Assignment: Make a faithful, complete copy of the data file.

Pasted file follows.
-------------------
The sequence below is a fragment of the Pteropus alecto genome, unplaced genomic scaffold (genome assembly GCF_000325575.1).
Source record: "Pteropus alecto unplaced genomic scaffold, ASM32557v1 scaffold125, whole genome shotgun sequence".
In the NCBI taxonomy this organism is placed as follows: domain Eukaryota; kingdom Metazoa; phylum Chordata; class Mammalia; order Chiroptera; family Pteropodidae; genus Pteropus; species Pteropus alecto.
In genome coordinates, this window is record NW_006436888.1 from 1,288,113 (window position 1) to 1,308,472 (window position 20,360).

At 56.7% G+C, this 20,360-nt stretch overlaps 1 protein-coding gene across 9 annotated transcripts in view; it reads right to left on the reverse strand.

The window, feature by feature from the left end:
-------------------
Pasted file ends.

The sequence below is a fragment of the Pteropus alecto genome, unplaced genomic scaffold (genome assembly GCF_000325575.1).
Source record: "Pteropus alecto unplaced genomic scaffold, ASM32557v1 scaffold125, whole genome shotgun sequence".
In the NCBI taxonomy this organism is placed as follows: domain Eukaryota; kingdom Metazoa; phylum Chordata; class Mammalia; order Chiroptera; family Pteropodidae; genus Pteropus; species Pteropus alecto.
In genome coordinates, this window is record NW_006436888.1 from 1,288,113 (window position 1) to 1,308,472 (window position 20,360).

At 56.7% G+C, this 20,360-nt stretch overlaps 1 protein-coding gene across 9 annotated transcripts in view; it reads right to left on the reverse strand.

The window, feature by feature from the left end: